A 92-year-old war veteran is incarcerated for the third time since 2011 for allegedly setting off a violent attack against others, this time his 70-year-old wife.
Joseph Hogan on Friday remained in a Broward County Jail's medical facility after he was arrested on Thursday for allegedly pushing his 70-year-old wife to the ground and shoving her face against the concrete floor outside the couple's home in Hollywood, according to court officials.
He is facing one count of battery on a person older than 65.
Hogan's public defender, W. Dale Miller, said Thursday's incident is the latest in an ongoing saga of a 92-year-old man who appears to be in need of help over his increasingly violent behavior and deteriorating mental health.
Broward County Judge John "Jay" Hurley called the case "unique" and appeared perplexed during a bond court hearing on how to handle the jailing of a man in his 90s who may be suffering from dementia.
"The court is not inclined or comfortable jailing a 92-year-old man," Hurley said. "At the same time, this 92-year-old man now has two felony cases, and I feel that at least in the short term, it seems he's becoming more violent."
Hurley set Hogan's bond at $10,000 and sent the case for a hearing Monday before Broward County Judge Edward Merrigan, who presides over Broward County's Veterans Court. Hogan had already been scheduled to appear before Merrigan in another case before Thursday's arrest.
Hogan's attorney is also representing him in the November 2011 case, in which the veteran is accused of attacking his elderly neighbors with a shovel. In that case, Hogan was released on his own recognizance and was awaiting trail.
The neighbors, both over the age of 65, fended Hogan off with a broom and an edge trimmer, according a Seminole police report. Hogan later kicked a Seminole police officer in the groin, according to the report.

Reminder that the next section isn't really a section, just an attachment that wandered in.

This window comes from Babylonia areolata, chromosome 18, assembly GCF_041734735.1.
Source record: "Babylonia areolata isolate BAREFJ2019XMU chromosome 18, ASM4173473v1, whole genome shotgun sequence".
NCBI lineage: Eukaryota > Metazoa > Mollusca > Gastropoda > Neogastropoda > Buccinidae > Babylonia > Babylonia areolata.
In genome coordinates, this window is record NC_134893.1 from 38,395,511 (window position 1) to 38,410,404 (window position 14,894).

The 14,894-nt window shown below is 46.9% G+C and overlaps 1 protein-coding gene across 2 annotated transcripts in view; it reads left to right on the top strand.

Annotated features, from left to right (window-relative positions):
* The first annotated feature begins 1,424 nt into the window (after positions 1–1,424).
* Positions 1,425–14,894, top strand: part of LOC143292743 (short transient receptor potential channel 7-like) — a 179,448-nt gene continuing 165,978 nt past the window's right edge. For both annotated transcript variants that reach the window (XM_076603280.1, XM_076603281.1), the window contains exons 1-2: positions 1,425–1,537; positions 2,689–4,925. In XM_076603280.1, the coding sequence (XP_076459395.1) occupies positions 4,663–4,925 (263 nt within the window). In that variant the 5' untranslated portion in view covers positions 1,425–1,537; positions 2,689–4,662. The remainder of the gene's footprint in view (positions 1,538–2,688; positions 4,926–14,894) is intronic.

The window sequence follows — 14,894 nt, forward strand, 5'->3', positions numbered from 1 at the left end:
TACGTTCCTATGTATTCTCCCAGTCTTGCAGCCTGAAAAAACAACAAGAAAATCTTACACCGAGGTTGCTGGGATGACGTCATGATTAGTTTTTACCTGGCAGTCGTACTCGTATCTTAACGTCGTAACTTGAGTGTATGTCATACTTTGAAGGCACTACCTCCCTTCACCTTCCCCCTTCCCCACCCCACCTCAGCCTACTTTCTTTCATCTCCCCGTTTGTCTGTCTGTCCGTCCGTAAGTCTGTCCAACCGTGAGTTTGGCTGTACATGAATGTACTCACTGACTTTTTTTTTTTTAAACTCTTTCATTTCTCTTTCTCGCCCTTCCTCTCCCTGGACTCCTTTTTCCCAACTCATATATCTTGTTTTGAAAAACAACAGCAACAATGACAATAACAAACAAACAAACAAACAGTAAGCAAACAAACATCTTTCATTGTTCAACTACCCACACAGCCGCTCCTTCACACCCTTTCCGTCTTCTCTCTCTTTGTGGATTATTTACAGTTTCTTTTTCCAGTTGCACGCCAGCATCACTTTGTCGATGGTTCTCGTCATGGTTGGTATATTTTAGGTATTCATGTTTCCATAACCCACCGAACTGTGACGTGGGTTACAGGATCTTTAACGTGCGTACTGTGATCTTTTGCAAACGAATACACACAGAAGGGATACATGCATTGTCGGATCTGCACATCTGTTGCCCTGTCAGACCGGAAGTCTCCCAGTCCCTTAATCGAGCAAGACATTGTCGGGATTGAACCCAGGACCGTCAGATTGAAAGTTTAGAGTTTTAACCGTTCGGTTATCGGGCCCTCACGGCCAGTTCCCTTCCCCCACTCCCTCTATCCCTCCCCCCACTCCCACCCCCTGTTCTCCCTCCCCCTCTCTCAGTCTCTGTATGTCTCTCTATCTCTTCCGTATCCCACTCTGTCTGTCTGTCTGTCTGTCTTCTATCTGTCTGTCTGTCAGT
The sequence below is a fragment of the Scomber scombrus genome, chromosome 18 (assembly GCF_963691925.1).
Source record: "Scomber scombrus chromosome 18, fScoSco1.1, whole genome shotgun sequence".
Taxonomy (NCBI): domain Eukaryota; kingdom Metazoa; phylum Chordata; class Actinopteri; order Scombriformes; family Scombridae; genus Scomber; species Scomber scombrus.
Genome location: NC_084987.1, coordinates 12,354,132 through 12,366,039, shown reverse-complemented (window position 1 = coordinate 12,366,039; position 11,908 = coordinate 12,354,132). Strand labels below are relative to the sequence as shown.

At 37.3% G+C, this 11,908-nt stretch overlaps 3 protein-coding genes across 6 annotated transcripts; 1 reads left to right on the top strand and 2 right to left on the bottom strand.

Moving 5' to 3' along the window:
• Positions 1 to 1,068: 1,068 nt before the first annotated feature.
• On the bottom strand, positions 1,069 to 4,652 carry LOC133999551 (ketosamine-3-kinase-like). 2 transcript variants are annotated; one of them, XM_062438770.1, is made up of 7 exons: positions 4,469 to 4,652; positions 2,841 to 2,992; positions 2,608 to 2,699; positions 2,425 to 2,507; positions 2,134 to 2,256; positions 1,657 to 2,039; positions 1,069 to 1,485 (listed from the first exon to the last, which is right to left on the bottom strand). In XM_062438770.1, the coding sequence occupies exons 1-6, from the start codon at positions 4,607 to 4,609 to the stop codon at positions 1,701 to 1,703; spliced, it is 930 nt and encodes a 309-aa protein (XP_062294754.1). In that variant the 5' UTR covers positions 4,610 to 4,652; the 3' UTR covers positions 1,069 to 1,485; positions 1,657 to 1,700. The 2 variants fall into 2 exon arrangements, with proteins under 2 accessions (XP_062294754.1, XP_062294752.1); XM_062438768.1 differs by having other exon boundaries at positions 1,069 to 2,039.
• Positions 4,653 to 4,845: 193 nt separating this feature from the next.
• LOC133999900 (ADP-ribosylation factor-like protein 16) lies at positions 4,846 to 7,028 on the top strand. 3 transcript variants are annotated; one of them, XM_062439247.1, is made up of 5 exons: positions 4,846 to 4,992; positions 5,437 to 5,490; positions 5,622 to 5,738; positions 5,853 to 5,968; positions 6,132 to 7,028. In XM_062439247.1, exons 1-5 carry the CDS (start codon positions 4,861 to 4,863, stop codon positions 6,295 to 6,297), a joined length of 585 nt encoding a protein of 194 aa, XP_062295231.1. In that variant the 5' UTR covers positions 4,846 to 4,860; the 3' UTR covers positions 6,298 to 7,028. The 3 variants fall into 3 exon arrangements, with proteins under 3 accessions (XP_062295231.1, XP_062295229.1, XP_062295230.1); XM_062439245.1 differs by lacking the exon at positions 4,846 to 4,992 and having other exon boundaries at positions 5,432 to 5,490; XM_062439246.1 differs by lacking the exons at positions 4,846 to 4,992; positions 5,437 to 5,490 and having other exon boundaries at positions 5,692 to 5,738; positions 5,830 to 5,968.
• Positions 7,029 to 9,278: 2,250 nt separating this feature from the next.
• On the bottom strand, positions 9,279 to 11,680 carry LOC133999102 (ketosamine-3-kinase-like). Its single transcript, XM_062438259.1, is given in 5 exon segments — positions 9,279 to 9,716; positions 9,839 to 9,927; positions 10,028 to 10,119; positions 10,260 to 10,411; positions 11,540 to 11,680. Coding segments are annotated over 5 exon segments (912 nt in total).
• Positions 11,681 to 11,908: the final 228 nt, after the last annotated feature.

Months before that incident, Hogan was arrested for hitting one of the same neighbors with a baseball bat, In that case, Hogan accused the neighbor of stealing his ladder. Police transported Hogan to a mental facility for evaluation.
His attorney said he was working with the state's new veterans court system in reaching an alternative resolution to Hogan's criminal case. That may include placing him in an assisted-living facility and seeking care through a new Broward geriatric psychiatric clinic for veterans, said Miller.
"It is very surprising he was back," Miller said. "We were getting closer to a final resolution and now this sets everything back."
Miller told Hurley that his client had been receiving psychiatric assistance through the U.S Veteran's Affairs, but that "they kind of gave up on him."
"He has a cognitive disorder that I believe is age-related," Miller told Hurley. "He was seeing a psychiatrist who didn't see any benefits in continuing those services."
A spokesman with the Miami VA Health Care System said Friday that health privacy laws prevent him from releasing any specific medical information about Hogan.
However, "under no circumstances would the age of a veteran ever impact the care we provide for mental health services," said agency spokesman Shane Suzuki.
Hogan's wife, Jane, said after Friday's hearing that her husband's mental and physical health has been fading in recent years and he has often refused to take his medications. The retired couple, together for about 11 years, met in a South Florida country club and fell in love, she said.
After Friday's bond court hearing, the wife walked across the courthouse and filed for a restraining order, court records show.
"I am very scared of him," she said. "I am surprised he didn't strangle me. This is not something that happens only to young couples. A lot of older couples are going through these same violent issues."
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